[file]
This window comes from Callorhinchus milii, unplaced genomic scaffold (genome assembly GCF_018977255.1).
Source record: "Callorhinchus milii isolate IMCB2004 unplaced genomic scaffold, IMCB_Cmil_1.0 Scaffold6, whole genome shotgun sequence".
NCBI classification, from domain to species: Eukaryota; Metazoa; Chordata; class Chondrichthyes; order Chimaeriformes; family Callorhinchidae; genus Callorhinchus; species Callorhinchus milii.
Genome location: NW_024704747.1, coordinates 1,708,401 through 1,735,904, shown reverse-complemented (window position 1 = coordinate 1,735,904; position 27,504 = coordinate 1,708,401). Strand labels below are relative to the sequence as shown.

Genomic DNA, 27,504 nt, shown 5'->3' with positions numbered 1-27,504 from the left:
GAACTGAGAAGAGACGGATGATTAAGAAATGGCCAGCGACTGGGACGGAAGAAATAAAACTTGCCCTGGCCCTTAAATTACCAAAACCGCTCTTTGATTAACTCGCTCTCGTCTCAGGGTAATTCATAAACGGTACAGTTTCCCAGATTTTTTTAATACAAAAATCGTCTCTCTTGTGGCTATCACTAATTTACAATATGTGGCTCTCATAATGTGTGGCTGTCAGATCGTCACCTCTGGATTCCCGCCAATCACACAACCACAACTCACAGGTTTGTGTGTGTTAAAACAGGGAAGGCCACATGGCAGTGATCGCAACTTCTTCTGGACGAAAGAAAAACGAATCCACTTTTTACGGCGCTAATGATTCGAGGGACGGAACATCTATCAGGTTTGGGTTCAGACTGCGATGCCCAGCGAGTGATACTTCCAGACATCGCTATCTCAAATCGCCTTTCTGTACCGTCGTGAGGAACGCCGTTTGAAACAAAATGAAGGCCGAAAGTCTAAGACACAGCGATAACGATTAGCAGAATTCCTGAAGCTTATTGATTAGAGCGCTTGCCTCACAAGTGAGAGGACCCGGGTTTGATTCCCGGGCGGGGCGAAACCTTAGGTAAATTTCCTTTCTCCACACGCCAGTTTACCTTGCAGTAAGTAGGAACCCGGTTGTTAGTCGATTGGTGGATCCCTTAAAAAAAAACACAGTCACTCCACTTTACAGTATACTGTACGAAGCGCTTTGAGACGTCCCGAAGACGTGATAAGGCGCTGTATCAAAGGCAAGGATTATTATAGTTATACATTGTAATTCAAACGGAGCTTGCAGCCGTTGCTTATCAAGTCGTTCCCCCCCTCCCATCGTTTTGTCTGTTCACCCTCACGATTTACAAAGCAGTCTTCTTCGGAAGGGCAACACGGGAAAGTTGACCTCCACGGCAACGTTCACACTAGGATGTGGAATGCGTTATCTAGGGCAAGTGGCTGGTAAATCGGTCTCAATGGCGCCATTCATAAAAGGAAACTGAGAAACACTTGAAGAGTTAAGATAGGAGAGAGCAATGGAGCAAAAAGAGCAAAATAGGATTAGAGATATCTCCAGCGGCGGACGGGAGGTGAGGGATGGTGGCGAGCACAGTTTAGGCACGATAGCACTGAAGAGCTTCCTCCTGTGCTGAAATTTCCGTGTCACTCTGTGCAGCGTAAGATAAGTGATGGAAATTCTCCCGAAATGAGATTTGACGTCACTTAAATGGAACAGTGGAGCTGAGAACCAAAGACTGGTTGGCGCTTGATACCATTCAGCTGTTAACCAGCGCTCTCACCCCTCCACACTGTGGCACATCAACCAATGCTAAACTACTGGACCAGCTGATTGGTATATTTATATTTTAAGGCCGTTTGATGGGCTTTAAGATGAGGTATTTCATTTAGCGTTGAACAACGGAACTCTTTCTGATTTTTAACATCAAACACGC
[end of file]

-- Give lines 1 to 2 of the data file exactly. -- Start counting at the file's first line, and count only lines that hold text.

This window comes from Callorhinchus milii, unplaced genomic scaffold (genome assembly GCF_018977255.1).
Source record: "Callorhinchus milii isolate IMCB2004 unplaced genomic scaffold, IMCB_Cmil_1.0 Scaffold6, whole genome shotgun sequence".